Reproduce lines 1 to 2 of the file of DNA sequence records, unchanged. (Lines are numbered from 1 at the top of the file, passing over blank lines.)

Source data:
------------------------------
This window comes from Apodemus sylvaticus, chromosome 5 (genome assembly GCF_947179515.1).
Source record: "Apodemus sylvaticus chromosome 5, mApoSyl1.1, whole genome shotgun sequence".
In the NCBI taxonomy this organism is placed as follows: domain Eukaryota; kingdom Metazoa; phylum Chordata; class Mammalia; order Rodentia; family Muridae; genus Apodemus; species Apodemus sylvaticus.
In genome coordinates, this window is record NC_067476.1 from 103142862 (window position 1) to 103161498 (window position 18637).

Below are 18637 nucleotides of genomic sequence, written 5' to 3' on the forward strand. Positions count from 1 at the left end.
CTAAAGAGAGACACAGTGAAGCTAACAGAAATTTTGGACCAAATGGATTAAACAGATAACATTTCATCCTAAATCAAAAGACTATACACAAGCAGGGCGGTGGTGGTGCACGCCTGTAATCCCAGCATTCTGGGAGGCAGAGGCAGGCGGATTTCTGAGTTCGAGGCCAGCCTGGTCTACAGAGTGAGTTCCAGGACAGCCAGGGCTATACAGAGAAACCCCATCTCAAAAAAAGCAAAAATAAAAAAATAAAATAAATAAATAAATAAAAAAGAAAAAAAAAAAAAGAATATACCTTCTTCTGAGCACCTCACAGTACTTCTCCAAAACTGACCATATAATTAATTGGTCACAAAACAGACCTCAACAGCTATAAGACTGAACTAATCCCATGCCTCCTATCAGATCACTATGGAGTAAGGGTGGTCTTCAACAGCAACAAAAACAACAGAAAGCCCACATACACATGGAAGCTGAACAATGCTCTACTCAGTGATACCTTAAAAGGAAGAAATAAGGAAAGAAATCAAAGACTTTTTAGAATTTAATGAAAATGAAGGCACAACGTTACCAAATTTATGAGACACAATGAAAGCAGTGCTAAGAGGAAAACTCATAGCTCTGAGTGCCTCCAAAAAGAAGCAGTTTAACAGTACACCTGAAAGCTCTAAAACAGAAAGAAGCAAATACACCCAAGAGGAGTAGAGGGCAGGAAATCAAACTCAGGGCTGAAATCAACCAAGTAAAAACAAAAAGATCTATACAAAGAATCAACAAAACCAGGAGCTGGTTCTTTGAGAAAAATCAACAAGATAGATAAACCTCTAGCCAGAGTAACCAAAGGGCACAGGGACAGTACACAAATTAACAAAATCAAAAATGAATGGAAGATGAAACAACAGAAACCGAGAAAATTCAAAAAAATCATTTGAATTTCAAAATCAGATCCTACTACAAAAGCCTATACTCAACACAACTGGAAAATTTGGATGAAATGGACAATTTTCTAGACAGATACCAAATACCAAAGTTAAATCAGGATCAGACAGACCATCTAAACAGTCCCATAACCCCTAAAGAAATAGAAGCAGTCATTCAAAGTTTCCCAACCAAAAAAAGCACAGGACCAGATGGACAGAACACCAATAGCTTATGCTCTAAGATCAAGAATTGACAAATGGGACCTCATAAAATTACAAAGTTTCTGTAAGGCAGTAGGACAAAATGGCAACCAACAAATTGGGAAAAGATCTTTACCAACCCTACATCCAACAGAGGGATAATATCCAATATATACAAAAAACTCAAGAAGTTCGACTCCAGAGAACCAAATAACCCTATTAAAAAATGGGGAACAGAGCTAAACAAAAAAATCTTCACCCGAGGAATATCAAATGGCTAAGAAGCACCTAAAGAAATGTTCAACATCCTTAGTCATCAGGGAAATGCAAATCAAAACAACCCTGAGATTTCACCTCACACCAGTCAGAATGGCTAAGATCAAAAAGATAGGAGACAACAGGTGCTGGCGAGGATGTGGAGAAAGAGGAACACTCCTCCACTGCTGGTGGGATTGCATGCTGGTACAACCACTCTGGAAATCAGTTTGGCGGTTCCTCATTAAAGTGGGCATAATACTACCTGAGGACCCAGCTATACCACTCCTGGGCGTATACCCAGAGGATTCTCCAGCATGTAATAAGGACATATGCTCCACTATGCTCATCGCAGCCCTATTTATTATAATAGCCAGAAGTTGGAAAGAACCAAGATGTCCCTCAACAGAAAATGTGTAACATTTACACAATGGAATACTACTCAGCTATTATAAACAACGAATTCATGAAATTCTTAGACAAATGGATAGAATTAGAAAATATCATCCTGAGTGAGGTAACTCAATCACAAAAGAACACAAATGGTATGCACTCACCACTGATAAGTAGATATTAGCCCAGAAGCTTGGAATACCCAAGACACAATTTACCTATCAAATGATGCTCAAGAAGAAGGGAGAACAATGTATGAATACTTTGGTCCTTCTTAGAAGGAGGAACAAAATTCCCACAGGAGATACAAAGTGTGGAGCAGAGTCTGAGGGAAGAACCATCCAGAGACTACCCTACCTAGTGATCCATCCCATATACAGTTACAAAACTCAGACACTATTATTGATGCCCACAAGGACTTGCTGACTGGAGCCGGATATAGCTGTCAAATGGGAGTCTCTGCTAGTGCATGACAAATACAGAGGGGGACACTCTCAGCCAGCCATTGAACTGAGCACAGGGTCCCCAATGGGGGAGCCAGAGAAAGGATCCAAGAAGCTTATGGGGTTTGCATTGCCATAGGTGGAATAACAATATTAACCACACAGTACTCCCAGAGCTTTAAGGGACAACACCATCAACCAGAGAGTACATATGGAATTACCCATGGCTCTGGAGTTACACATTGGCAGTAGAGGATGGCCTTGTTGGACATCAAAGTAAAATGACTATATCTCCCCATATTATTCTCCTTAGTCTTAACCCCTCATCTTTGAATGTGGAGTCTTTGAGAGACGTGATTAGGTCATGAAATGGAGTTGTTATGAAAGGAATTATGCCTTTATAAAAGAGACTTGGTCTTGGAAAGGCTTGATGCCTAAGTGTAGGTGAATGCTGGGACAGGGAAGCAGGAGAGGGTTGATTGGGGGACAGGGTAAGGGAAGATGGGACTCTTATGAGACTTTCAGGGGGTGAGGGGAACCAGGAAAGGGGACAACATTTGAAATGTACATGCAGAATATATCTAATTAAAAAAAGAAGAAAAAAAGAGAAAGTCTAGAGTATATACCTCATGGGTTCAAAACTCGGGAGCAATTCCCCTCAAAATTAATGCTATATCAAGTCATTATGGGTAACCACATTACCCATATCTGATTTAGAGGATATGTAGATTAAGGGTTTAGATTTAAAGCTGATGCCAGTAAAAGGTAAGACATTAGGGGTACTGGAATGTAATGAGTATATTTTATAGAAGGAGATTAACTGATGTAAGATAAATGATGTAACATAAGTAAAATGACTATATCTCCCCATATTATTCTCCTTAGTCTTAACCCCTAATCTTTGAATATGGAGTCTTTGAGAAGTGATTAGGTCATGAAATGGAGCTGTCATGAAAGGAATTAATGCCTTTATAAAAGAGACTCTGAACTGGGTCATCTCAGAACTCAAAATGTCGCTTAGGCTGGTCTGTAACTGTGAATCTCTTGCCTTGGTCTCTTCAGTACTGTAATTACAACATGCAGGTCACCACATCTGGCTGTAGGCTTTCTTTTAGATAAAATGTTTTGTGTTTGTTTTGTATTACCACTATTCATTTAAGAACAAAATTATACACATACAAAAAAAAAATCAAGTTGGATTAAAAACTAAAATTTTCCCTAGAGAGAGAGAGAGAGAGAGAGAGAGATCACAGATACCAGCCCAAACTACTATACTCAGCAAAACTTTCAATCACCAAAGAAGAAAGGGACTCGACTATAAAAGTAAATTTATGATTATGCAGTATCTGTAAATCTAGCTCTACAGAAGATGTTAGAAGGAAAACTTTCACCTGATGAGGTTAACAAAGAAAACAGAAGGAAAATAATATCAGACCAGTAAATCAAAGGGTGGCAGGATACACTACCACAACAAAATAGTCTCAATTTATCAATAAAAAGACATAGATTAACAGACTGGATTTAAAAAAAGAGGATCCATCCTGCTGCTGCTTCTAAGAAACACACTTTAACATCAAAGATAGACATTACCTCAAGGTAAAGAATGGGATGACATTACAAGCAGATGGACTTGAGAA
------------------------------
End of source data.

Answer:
This window comes from Apodemus sylvaticus, chromosome 5 (genome assembly GCF_947179515.1).
Source record: "Apodemus sylvaticus chromosome 5, mApoSyl1.1, whole genome shotgun sequence".